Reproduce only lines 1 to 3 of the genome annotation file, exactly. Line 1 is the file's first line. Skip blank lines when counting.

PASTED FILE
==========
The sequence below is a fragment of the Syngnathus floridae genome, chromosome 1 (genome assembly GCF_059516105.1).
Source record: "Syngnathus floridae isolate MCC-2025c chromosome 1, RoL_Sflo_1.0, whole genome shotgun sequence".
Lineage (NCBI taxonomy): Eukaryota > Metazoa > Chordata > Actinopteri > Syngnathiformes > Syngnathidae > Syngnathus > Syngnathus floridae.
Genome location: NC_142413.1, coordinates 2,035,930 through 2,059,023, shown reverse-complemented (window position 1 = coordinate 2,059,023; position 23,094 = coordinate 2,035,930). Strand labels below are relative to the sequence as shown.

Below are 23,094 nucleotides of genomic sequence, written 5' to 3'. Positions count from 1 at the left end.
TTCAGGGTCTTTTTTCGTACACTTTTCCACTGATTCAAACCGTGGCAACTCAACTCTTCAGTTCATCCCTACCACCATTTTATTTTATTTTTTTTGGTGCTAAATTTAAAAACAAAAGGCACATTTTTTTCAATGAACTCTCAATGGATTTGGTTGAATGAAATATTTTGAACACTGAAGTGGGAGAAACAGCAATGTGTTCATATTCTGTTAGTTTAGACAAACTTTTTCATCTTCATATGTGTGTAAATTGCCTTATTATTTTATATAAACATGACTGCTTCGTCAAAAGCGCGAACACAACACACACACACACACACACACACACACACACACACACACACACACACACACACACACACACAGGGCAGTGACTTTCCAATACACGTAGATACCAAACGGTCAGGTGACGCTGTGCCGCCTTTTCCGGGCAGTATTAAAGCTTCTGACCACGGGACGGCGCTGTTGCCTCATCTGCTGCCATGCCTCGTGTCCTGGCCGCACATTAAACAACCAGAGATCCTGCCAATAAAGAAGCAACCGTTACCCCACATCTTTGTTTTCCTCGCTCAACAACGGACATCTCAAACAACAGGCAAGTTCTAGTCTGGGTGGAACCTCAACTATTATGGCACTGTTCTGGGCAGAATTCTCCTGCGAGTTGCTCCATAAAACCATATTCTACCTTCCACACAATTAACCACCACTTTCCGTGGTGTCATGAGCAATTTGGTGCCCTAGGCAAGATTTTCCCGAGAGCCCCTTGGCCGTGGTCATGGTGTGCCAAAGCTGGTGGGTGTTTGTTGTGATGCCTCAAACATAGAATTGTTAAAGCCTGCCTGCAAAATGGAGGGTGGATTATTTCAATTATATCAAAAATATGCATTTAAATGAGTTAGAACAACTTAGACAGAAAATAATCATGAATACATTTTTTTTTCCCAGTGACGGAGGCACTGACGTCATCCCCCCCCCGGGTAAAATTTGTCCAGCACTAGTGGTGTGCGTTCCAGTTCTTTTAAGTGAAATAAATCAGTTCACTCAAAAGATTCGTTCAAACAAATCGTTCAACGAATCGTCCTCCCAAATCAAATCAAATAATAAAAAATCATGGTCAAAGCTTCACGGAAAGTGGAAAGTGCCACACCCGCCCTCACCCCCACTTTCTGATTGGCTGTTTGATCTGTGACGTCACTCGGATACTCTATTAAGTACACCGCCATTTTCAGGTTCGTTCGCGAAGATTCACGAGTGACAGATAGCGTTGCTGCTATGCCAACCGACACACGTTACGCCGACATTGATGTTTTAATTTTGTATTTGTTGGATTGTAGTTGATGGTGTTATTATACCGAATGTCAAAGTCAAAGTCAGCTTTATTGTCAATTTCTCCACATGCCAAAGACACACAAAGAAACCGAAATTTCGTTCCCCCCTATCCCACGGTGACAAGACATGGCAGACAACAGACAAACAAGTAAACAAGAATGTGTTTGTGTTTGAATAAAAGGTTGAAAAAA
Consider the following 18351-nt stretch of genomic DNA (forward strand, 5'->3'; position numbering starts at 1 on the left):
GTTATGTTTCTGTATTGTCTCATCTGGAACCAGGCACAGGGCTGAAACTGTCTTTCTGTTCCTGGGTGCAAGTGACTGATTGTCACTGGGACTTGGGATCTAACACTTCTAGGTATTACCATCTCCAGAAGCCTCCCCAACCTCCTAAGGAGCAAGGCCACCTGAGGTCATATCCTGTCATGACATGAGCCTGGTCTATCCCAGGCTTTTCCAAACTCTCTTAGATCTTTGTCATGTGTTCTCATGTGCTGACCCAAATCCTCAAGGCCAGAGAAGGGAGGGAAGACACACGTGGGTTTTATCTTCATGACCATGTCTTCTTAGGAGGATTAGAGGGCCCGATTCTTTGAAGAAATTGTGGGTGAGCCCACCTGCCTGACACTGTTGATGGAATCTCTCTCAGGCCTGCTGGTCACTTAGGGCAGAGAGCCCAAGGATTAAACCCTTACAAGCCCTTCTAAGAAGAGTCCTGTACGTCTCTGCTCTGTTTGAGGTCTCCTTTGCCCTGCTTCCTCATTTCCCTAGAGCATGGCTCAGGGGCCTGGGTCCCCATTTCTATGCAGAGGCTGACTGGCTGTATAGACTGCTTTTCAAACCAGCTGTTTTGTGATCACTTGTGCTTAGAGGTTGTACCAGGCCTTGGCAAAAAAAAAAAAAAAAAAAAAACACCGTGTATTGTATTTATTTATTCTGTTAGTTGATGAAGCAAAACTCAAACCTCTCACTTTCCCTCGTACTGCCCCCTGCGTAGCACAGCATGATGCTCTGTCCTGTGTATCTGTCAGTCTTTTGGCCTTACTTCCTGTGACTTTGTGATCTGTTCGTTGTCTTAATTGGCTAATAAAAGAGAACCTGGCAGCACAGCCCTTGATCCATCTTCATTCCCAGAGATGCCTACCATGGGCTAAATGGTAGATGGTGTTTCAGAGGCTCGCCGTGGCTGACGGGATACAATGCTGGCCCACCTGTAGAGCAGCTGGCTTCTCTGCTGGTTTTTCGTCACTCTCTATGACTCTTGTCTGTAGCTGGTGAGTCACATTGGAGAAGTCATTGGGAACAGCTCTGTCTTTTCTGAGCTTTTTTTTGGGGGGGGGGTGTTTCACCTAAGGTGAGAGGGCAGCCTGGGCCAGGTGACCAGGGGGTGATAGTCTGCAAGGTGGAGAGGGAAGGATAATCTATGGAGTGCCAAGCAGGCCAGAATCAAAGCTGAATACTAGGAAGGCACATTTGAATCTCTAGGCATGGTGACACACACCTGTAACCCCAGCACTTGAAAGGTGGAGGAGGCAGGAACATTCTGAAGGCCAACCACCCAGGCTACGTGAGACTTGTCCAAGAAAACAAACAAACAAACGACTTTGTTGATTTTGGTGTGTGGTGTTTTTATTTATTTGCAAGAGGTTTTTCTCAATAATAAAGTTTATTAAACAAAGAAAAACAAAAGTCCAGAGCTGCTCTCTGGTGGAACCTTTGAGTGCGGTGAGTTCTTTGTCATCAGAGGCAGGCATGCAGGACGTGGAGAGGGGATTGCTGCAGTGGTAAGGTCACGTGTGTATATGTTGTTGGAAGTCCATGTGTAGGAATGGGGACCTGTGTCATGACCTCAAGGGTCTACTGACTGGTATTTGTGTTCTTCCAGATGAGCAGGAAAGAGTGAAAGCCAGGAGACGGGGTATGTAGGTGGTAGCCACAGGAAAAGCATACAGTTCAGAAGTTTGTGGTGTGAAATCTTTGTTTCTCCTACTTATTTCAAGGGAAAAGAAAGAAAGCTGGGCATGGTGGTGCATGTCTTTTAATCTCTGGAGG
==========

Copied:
The sequence below is a fragment of the Syngnathus floridae genome, chromosome 1 (genome assembly GCF_059516105.1).
Source record: "Syngnathus floridae isolate MCC-2025c chromosome 1, RoL_Sflo_1.0, whole genome shotgun sequence".
Lineage (NCBI taxonomy): Eukaryota > Metazoa > Chordata > Actinopteri > Syngnathiformes > Syngnathidae > Syngnathus > Syngnathus floridae.